Erica Lall and Leal Zielińska, two of our 2018 "25 to Watch." Photo by Nathan Sayers

The Inside Scoop on How We Pick Our "25 to Watch"

By now, you're probably as obsessed with the artists on our 2018 "25 to Watch" list as we are. But how do we decide who makes it? One answer is: carefully. Another: It's a long, long process.


It all starts (officially) with an email. Over the summer, we ask Dance Magazine contributors and editors which young dancers, choreographers and companies have broken through over the last year—or who might be right on the verge of doing so. We thumb through the programs of shows we've seen (and we see a lot of shows) and look back on casting announcements. As nominations roll in from around the world, we trawl through reviews, read bios, and dig up YouTube and Vimeo and Instagram videos—we see snippets of flamenco performances and contemporary improvisation, watch variations and choreography reels.

And then the editorial team sits down with a massive stack of nominations and faces the daunting task of coming up with a list of 25.

Sometimes a few of the picks are obvious—dancers who skyrocket into prominence so quickly that we feel like we're running to catch up to them, like Cesar Corrales or Angelo Greco, two of this year's picks who are already principal dancers at their respective companies.

Erica Lall. Photo by Nathan Sayers

Others have been on our radar for a while, artists who we've watched grow until they seem on the cusp of something big. This was the case with Alice Klock, a luminous dancer at Hubbard Street Dance Chicago whose choreography is taking off, and American Ballet Theatre corps member Erica Lall, who we've had our eye on since her days in ABT's Studio Company.

Some have recently snagged our attention at performances here in New York City: Alston Macgill had our jaws dropping with her performance in Balanchine's Symphony in C while still an apprentice with New York City Ballet, while Leal Zielińska was impossible to get out of our heads after we saw her in a Sidra Bell Dance New York show. Others we have yet to see in person but came with sparkling recommendations from our contributors abroad, such as flamenco artist Eduardo Guerrero or Mariinsky Ballet trainee May Nagahisa.

Leal Zielińska. Photo by Nathan Sayers

At the end of the day, the issue isn't so much coming up with a list of 25—it's narrowing it down that far. After our first round of picks we watch even more videos, ask the opinions of even more writers and do even more research, comparing our findings and debating our stances until we've agreed on our final choices. Then comes the months of assigning, writing, editing, fact-checking, proofreading—but that's a whole other story.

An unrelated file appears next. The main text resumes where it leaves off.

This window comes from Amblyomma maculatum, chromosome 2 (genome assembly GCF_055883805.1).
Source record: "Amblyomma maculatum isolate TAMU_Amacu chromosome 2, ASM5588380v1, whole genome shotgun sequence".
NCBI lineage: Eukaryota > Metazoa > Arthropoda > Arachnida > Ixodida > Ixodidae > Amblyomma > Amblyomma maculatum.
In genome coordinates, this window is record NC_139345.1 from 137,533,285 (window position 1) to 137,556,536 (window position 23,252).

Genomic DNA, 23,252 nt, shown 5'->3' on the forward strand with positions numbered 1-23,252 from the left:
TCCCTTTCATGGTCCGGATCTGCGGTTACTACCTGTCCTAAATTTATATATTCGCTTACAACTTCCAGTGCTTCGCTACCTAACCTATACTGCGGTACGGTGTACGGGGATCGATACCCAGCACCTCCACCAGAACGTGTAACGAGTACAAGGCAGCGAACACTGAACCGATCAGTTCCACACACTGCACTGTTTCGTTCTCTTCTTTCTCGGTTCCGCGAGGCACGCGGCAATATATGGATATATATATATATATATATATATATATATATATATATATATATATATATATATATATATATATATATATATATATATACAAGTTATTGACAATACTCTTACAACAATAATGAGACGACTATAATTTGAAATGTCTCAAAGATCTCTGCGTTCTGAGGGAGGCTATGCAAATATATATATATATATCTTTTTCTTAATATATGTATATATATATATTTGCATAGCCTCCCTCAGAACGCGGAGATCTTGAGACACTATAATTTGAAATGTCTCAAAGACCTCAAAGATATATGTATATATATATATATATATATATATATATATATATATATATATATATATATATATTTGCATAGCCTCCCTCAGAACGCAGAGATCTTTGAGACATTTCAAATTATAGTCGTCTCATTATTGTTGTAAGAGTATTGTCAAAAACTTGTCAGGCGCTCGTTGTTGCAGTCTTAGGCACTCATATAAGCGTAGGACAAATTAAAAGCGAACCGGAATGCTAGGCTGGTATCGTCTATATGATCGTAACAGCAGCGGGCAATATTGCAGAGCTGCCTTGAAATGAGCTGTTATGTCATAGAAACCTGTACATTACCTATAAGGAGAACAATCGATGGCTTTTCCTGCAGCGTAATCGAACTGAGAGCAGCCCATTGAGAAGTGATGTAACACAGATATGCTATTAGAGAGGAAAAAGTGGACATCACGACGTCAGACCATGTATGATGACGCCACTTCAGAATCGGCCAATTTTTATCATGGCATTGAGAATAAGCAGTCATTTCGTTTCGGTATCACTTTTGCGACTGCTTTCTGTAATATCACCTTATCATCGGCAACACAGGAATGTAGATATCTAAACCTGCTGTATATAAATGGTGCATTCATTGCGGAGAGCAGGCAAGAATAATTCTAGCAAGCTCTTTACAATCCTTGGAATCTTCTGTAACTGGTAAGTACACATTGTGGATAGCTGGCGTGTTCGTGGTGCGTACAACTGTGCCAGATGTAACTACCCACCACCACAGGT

Historically, we've done a pretty good job, and we've enjoyed watching artists we singled out so early in their careers blossom into that promise. But we also have the pleasure of watching the dancers who didn't make the cut go on to have amazing careers of their own. And that's maybe my favorite part of organizing this behemoth of a feature every year: It gives us all a chance to get to know the wider dance community we love so dearly just a little bit better.

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Charlene Gehm MacDougal as Lead Nursemaid in Petrushka. Photo by Herbert Migdoll, courtesy the MacDougal family.

In Memoriam: Joffrey Dancer Charlene Gehm MacDougal, 69

Former lead dancer with The Joffrey Ballet, Charlene Gehm MacDougal died of ovarian cancer on January 10 at her home in New York City, age 69.

Gehm illuminated the inner life of each of the varied characters in her extensive repertoire. Whether she was the gracious hostess in George Balanchine's Cotillon, the riveting Lady Capulet in John Cranko's Romeo and Juliet, or in the tumult of William Forsythe's Love Songs, she drew the viewer's eye and heart to the essence of the role.

As Forsythe puts it: "Charlene was certainly one of the most elegant dancers I have had the privilege to work with. Her striking countenance flowed into her work and, joined with her wicked sense of humor and intelligence, created thoughtful, mesmerizing and memorable art."

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February 2021